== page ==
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How to Improve Your Feet in Ballet

by
author image Judy Fisk
Judy Fisk has been writing professionally since 2011, specializing in fitness, recreation, culture and the arts. A certified fitness instructor with decades of dance training, she has taught older adults, teens and kids. She has written educational and fundraising material for several non-profit organizations and her work has appeared in numerous major online publications. Fisk holds a Bachelor of Arts in public and international affairs from Princeton University.
How to Improve Your Feet in Ballet
In ballet, your feet complete the line of your leg. Photo Credit Comstock/Comstock/Getty Images

As a ballet dancer, you subject your feet to a tremendous amount of stress, and they must be both strong and supple to absorb the constant pressure. If your feet are not in top condition or if your technique is shoddy, you increase your risk of sustaining injury. At the same time, each of your feet is a natural extension of your leg line, so proper placement is essential for aesthetic reasons. To improve the functionality and look of your feet, and to protect yourself from injury, engage in a variety of exercises to stretch and strengthen them, and be vigilant about maintaining alignment and using proper technique.

Step 1

Stretch and strengthen the arches of your feet with dance-specific exercises. Stand barefoot facing the ballet barre in first position. Slowly lift your heels, pushing up gradually and deliberately onto the balls of your feet. Focus on proper form as you press your arches over the balls of your feet while maintaining upper-body alignment and straight knees. Hold briefly before slowly lowering back through your feet. Complete three sets of 10 to 15 slow rises and repeat in second position. Add ankle weights for greater resistance.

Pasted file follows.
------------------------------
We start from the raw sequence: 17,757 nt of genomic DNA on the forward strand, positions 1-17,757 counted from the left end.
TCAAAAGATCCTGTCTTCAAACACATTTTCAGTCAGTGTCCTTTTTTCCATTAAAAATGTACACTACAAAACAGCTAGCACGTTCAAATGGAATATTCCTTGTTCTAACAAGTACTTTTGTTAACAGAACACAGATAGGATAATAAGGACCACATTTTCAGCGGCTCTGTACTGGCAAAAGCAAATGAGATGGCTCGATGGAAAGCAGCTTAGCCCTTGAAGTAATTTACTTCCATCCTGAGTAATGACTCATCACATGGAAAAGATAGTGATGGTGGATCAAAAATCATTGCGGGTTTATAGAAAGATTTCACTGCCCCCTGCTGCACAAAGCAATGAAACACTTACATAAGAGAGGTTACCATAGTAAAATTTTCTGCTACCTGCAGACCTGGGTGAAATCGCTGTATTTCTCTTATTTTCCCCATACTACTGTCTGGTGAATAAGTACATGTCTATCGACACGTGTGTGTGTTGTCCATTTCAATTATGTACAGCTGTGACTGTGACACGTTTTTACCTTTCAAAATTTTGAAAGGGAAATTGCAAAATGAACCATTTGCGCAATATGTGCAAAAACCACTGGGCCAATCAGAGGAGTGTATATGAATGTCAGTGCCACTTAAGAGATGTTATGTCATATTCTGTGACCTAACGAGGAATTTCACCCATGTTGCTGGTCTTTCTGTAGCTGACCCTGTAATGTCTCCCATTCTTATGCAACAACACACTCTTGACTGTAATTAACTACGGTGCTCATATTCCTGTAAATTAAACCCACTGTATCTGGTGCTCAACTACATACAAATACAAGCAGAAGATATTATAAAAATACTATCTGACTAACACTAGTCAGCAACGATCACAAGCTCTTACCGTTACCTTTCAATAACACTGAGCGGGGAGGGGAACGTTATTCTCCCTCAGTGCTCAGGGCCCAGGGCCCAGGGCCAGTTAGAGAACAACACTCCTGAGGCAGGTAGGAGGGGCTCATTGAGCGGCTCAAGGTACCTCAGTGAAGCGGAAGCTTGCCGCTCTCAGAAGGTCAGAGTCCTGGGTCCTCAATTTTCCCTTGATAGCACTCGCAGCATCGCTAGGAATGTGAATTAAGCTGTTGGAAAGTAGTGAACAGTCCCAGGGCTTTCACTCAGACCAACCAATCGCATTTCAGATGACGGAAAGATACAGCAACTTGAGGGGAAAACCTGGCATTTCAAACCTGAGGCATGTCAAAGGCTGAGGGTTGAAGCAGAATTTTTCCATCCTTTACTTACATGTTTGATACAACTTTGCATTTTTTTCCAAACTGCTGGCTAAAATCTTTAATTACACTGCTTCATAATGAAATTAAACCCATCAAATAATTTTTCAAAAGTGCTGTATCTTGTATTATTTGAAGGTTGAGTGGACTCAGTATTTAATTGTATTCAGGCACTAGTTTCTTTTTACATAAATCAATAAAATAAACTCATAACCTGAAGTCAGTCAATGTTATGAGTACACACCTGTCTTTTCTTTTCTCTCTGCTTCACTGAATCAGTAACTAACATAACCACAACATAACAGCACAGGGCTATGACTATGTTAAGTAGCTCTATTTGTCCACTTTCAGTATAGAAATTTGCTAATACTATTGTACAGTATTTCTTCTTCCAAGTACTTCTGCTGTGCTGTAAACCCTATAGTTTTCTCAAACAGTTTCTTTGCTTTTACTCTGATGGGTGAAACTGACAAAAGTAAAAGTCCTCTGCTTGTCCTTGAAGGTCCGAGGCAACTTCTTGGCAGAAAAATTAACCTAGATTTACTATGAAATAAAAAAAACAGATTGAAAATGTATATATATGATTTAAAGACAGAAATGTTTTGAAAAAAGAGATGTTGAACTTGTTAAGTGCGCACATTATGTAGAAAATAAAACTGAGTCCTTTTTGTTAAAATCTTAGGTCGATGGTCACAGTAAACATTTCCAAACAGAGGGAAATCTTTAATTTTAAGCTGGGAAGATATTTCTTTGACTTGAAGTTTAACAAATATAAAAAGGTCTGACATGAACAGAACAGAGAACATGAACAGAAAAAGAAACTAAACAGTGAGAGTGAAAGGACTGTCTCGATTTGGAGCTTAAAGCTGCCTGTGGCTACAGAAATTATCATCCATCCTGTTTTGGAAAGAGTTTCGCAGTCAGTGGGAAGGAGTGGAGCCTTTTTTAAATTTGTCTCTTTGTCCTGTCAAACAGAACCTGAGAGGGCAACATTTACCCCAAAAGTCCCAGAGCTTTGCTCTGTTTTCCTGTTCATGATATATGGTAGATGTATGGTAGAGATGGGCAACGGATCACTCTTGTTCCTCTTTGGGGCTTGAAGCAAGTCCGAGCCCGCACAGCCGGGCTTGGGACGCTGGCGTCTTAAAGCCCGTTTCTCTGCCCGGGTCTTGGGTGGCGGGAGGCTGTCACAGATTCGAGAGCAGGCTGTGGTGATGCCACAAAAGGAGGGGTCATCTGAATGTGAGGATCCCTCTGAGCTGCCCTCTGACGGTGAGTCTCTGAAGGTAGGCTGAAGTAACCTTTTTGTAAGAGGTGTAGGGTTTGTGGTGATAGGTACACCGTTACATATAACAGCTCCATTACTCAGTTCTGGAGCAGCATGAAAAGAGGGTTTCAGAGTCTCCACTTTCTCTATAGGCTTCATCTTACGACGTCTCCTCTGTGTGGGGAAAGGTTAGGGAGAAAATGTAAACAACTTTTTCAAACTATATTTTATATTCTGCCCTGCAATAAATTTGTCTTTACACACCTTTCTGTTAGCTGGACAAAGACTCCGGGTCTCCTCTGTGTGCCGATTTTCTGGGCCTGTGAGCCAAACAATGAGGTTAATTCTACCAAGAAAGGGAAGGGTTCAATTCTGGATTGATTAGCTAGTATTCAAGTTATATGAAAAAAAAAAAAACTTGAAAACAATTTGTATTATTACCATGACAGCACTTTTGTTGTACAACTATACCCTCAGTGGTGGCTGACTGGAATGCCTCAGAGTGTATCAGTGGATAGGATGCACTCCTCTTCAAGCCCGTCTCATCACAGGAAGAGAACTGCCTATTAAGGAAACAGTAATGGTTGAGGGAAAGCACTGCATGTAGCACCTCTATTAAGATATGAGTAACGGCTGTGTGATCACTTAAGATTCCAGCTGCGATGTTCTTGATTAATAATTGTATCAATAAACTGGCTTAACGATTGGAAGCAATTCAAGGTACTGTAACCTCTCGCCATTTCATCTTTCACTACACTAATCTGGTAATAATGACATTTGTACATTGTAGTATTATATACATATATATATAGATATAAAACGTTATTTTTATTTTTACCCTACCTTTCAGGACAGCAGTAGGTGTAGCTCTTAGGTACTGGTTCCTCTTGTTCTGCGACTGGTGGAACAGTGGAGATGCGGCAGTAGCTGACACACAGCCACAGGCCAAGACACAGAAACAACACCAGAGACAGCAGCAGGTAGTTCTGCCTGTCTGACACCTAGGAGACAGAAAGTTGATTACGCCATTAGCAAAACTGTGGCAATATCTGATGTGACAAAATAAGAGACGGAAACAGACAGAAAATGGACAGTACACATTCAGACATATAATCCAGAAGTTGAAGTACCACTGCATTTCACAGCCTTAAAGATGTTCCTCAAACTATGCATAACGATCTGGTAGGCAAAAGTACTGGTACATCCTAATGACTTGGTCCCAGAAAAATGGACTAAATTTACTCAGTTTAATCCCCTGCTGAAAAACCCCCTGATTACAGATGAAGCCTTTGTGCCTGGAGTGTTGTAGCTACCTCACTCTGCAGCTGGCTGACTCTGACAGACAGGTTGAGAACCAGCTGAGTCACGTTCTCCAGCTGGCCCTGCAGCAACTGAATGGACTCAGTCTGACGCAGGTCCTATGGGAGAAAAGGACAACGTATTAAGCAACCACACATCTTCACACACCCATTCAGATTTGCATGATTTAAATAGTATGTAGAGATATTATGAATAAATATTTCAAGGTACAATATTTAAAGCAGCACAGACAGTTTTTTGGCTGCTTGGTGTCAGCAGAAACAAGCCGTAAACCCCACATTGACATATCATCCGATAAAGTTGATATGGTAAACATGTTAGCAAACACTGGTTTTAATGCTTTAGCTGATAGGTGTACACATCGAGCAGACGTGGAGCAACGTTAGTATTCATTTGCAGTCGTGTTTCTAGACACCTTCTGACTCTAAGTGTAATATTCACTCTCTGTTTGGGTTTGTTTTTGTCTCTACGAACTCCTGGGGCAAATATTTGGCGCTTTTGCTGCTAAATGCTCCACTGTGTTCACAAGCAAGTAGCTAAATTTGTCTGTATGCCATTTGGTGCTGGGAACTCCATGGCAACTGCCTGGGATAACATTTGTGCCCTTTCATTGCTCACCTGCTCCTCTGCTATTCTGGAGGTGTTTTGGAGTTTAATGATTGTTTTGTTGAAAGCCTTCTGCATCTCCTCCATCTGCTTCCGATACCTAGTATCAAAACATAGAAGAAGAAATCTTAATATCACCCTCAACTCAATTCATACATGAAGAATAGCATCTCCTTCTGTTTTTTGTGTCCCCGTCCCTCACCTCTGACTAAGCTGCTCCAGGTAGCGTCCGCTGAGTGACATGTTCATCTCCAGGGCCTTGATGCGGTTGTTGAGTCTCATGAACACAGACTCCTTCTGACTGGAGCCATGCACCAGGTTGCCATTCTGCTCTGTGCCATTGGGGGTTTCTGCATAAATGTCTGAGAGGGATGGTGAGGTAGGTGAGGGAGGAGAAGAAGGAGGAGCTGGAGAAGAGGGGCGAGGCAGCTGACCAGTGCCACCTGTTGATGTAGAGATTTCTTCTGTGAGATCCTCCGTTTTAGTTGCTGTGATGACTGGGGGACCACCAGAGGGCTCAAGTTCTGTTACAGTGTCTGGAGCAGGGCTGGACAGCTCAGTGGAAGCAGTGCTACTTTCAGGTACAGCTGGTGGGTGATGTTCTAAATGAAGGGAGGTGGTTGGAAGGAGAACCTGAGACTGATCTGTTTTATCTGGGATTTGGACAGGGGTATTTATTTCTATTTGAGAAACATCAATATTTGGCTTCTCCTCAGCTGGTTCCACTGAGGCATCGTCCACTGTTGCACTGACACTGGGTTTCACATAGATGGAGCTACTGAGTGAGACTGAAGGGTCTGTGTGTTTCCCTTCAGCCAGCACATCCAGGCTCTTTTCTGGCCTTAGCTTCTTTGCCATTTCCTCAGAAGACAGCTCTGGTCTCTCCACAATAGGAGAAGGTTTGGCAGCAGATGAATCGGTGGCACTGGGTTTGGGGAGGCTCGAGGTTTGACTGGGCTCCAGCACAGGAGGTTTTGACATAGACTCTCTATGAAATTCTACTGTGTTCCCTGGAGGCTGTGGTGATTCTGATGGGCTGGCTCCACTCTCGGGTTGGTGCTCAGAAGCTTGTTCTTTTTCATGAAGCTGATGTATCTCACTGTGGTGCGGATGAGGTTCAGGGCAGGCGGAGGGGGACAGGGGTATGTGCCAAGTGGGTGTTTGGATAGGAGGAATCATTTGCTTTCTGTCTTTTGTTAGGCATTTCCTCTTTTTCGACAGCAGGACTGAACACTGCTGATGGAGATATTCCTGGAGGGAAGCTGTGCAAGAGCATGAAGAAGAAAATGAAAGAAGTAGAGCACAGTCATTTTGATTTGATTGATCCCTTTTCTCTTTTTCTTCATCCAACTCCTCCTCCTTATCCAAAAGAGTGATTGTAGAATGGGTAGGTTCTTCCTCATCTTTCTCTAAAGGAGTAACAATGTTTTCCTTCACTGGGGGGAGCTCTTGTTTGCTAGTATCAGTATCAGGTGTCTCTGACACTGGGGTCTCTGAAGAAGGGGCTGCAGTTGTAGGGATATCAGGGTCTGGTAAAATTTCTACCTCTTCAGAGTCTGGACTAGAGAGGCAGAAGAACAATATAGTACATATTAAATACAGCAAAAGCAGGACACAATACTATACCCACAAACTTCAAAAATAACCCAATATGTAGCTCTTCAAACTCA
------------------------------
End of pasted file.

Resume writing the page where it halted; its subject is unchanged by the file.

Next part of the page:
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Step 2

Manipulate the bony arch at the top of each foot with a gentle manual stretch. Seat yourself in a sturdy chair with your right foot resting on your left thigh. Point your right foot, grasp the foot in both hands and apply light pressure to the arch. Relax the foot, then repeat the stretch. Complete three sets of 10 to 15 repetitions before continuing with the left foot.

Step 3

Build strength and increase flexibility in your ankles. Increasing the range of motion in your ankle joints will leave you with feet that are more versatile and responsive to jumps and quick changes in direction. Basic heel-raises on the edge of a step and seated ankle rotations are effective ankle exercises that involve no equipment. Use a resistance band for an ankle regimen that includes point-and-flex, inversion and eversion exercises.

Step 4

Point the entire foot — not just the toes — when you dance. Aim for a long, continuous line that runs from your hip or knee and extends along your lower leg, the top of your foot and your toes. Avoid a jarring break in the line at the ankle joint when you point.

Step 5

Shed tension from your feet when you point. When you fully point, your feet must remain sufficiently relaxed and pliable to execute fast, intricate footwork. Work through your feet whenever you brush them along the floor, rise onto demi- or full-pointe, and jump. Always articulate fully through the heel, metatarsal bones and toes.

Step 6

Avoid sickling — an undesirable inversion of the feet — when you stand on demi-pointe. Press all of your toes into the floor equally, and press the heel of your foot upward and forward to prevent the unaesthetic line of sickling. If you began dancing later in life, you may have insufficient mobility in your feet, which can cause sickling in a high demi-pointe. Lower your heels slightly to maintain proper foot alignment.

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References

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